I remember my kitten freaking out when he first saw the old Windows Haunted House screensaver, which has a animated black cat cross the screen every so often. I'm guessing it's instinct of some sort.

Then again, they sometimes recognize and attack pictures of other cats.
posted by razdrez at 8:59 AM on July 18, 2010 [1 favorite]


My cat used to react to cheetahs and other big cats on the television (almost always when they were attacking prey; he'd "help" by pawing at the screen). I thought it was the motion, but he wouldn't react to any other kind of show.
posted by desjardins at 10:17 AM on July 18, 2010


They can recognize calls as well--my cat will tense up if she hears a catfight outside even though she doesn't react much to most outdoor sounds.

They can even do it with animals they haven't encountered before. My cats get extremely agitated when they hear coyotes calling. Apparently that sound is Bad News for cats, even without personal experience.

Both cats also made that chittering "it's a bird there's a bird outside the window omg bird catch it catch it bird bird" call... at a deer. Somehow they knew it was prey, even though they'd have needed a couple hundred more cats to bring it down...
posted by vorfeed at 10:42 AM on July 18, 2010


One of my dogs, who is decidedly smarter than the other, recognizes dogs and many other animals on TV (especially chickens and rodents.)

She also barked at and was very interested in Doug from Up! and other cartoon dogs. Our other dogs is completely oblivious to anything on the TV.

Smart dog also responds to a mirror like it's a dog but doesn't seem to understand it is her.

I mention all this to say that my little terrier who often hunts by sight responds incredibly to images of animals where as our basset hound ignores any picture/movie/representation of another creature unless it smells like something.
posted by Saminal at 11:03 AM on July 18, 2010


My dog knows its herself in the mirror.
posted by fshgrl at 3:05 PM on July 18, 2010


The same way we know the difference between people and cats and dogs. It is just a hard-wired skill.
posted by gjc at 3:39 PM on July 18, 2010


Non-fruitivores have sight that's good for what they use it for, but in humans sight is relied on as the primary sense; in other animals smell is more primary.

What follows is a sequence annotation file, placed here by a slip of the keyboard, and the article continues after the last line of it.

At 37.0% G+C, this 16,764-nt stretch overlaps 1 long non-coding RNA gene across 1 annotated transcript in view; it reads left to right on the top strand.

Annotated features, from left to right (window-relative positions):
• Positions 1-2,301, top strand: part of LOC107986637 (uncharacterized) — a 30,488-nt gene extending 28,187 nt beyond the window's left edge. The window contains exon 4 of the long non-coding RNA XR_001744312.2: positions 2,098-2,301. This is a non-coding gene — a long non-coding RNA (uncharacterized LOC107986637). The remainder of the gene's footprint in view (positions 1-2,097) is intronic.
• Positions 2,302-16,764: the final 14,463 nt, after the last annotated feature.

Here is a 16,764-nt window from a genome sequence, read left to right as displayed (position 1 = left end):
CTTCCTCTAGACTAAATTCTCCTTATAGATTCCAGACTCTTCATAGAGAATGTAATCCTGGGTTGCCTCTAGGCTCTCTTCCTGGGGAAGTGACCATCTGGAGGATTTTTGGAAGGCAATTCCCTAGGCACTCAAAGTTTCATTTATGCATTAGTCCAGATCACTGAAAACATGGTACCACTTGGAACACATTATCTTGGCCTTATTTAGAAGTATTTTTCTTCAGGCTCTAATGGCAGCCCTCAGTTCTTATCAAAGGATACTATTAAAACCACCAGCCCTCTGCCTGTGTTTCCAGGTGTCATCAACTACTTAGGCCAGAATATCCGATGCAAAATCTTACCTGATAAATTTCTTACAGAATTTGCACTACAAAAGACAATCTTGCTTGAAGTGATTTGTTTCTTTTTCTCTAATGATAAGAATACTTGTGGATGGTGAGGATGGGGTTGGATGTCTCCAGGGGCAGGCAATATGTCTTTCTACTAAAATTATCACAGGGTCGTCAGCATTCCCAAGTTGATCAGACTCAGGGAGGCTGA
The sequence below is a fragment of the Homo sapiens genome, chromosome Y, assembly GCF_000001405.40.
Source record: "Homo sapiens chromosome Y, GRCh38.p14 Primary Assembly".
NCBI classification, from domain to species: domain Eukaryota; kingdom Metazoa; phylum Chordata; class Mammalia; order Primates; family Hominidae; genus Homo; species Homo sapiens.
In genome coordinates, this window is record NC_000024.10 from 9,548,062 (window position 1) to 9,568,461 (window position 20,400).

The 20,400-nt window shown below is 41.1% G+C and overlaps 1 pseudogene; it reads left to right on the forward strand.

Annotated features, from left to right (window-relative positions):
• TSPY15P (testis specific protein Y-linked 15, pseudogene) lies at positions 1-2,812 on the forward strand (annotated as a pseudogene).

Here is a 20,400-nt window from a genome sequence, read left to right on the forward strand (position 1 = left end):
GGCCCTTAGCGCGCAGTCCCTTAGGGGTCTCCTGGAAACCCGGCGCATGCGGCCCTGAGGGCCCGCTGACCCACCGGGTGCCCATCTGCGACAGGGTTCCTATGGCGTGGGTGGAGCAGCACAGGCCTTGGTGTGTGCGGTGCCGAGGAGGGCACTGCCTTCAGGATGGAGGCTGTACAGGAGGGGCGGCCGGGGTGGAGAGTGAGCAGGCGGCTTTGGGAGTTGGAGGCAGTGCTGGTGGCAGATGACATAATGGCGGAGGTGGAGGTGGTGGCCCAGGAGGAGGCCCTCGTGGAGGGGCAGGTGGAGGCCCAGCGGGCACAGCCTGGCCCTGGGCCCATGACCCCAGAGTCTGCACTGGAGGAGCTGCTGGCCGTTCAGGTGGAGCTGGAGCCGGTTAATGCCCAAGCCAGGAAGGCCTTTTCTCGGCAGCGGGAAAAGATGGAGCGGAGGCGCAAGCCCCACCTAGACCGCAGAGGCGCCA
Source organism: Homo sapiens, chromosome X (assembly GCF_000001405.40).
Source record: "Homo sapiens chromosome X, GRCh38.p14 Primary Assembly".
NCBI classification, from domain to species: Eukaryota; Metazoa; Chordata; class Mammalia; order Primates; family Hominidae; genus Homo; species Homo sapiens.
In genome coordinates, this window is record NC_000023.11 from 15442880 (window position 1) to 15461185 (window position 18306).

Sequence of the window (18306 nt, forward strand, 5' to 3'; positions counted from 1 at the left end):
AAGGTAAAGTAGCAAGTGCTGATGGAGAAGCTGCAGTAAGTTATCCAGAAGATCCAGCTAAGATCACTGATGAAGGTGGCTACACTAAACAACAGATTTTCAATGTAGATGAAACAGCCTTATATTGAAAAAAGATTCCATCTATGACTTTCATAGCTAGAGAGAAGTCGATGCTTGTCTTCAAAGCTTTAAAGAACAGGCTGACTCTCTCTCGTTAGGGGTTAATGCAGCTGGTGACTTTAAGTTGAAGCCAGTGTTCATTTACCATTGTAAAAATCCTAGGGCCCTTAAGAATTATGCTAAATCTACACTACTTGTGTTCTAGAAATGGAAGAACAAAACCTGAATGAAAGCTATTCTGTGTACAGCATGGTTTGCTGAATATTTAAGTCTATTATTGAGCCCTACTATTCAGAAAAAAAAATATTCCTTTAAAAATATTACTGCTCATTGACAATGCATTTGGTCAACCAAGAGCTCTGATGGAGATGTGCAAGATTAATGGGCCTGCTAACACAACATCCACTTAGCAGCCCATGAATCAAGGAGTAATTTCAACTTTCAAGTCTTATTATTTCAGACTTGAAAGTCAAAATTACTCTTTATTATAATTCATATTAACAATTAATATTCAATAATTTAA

orthogonality, you're not the first to use this sort of phrasing about animal smell, but it's simply not true.

A blind deer/bear/wolf/lemur/squirrel/buffalo... will die much sooner than if the same animal had a stuffy nose. Aside from animals that hunt by echolocation, sonar, or live in caves, underground, or at great depths, sight is the primary sense of every single animal. Touch is probably second.

Now, for hunting purposes, scent is clearly important for many animals. A primary tool for many, of course. But that's only one aspect of their life.


And, agreeing with fshgrl: I don't buy that animals don't recognize themselves in the mirror. Animals that are regularly exposed to mirrors are pretty clear about it. My puppy doesn't freak out when my image in the mirror pets that dog in the mirror... anymore.

I suspect humans who've never seen a mirror might be a bit spooked by a full-length mirror, as well.
posted by IAmBroom at 5:41 PM on July 18, 2010


They can recognize calls as well--my cat will tense up if she hears a catfight outside even though she doesn't react much to most outdoor sounds.

A fun experiment: look for cat fight videos on YouTube, make sure your cat is in the room, turn up the volume on your computer speakers, play cat fight videos. Amusement ensures as your cat searches for the other cats making these sounds.
posted by Kurichina at 10:58 AM on July 19, 2010


My youngest cat never saw the kitty in the mirror when he was up close, but I noticed that if I was holding him and was standing in the other room such that he could see his silhouette in the mirror, he tensed up and stared.

I assume he cued off the outline of a cat, and when he was far enough away that scent was less of an issue, he assumed it was another cat, but when he was close enough to know that it didn't smell like a cat, he didn't recognize it as one.
posted by telophase at 2:25 PM on July 19, 2010